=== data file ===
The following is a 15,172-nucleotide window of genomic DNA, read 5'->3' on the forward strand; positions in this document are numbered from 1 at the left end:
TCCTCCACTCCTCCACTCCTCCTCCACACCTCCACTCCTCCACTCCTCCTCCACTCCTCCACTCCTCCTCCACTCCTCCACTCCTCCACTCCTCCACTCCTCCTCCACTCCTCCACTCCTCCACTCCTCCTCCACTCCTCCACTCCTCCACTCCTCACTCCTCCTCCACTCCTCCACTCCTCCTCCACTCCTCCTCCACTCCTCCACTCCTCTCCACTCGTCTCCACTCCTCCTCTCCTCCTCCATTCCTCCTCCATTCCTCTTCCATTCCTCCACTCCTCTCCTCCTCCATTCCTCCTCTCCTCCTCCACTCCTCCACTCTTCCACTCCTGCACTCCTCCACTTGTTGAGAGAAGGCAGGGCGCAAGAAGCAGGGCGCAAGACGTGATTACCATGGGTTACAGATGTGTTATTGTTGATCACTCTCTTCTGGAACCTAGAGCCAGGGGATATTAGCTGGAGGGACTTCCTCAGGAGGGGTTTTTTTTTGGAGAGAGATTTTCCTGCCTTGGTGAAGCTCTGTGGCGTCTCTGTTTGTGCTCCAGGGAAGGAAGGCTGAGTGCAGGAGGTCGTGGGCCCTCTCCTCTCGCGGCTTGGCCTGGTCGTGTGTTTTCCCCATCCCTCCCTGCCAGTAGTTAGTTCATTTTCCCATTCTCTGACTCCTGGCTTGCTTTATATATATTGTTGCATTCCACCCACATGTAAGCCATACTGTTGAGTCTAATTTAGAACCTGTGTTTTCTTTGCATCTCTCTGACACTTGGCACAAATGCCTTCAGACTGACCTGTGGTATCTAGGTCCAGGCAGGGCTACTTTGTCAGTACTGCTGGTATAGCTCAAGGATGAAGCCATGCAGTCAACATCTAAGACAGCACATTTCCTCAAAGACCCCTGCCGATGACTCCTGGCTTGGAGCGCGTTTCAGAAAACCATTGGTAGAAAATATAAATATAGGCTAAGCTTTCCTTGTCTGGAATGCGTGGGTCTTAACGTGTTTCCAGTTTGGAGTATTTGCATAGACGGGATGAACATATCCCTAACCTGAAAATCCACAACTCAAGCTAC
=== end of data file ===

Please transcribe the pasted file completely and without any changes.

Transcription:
The following is a 15,172-nucleotide window of genomic DNA, read 5'->3' on the forward strand; positions in this document are numbered from 1 at the left end:
TCCTCCACTCCTCCACTCCTCCTCCACACCTCCACTCCTCCACTCCTCCTCCACTCCTCCACTCCTCCTCCACTCCTCCACTCCTCCACTCCTCCACTCCTCCTCCACTCCTCCACTCCTCCACTCCTCCTCCACTCCTCCACTCCTCCACTCCTCACTCCTCCTCCACTCCTCCACTCCTCCTCCACTCCTCCTCCACTCCTCCACTCCTCTCCACTCGTCTCCACTCCTCCTCTCCTCCTCCATTCCTCCTCCATTCCTCTTCCATTCCTCCACTCCTCTCCTCCTCCATTCCTCCTCTCCTCCTCCACTCCTCCACTCTTCCACTCCTGCACTCCTCCACTTGTTGAGAGAAGGCAGGGCGCAAGAAGCAGGGCGCAAGACGTGATTACCATGGGTTACAGATGTGTTATTGTTGATCACTCTCTTCTGGAACCTAGAGCCAGGGGATATTAGCTGGAGGGACTTCCTCAGGAGGGGTTTTTTTTTGGAGAGAGATTTTCCTGCCTTGGTGAAGCTCTGTGGCGTCTCTGTTTGTGCTCCAGGGAAGGAAGGCTGAGTGCAGGAGGTCGTGGGCCCTCTCCTCTCGCGGCTTGGCCTGGTCGTGTGTTTTCCCCATCCCTCCCTGCCAGTAGTTAGTTCATTTTCCCATTCTCTGACTCCTGGCTTGCTTTATATATATTGTTGCATTCCACCCACATGTAAGCCATACTGTTGAGTCTAATTTAGAACCTGTGTTTTCTTTGCATCTCTCTGACACTTGGCACAAATGCCTTCAGACTGACCTGTGGTATCTAGGTCCAGGCAGGGCTACTTTGTCAGTACTGCTGGTATAGCTCAAGGATGAAGCCATGCAGTCAACATCTAAGACAGCACATTTCCTCAAAGACCCCTGCCGATGACTCCTGGCTTGGAGCGCGTTTCAGAAAACCATTGGTAGAAAATATAAATATAGGCTAAGCTTTCCTTGTCTGGAATGCGTGGGTCTTAACGTGTTTCCAGTTTGGAGTATTTGCATAGACGGGATGAACATATCCCTAACCTGAAAATCCACAACTCAAGCTAC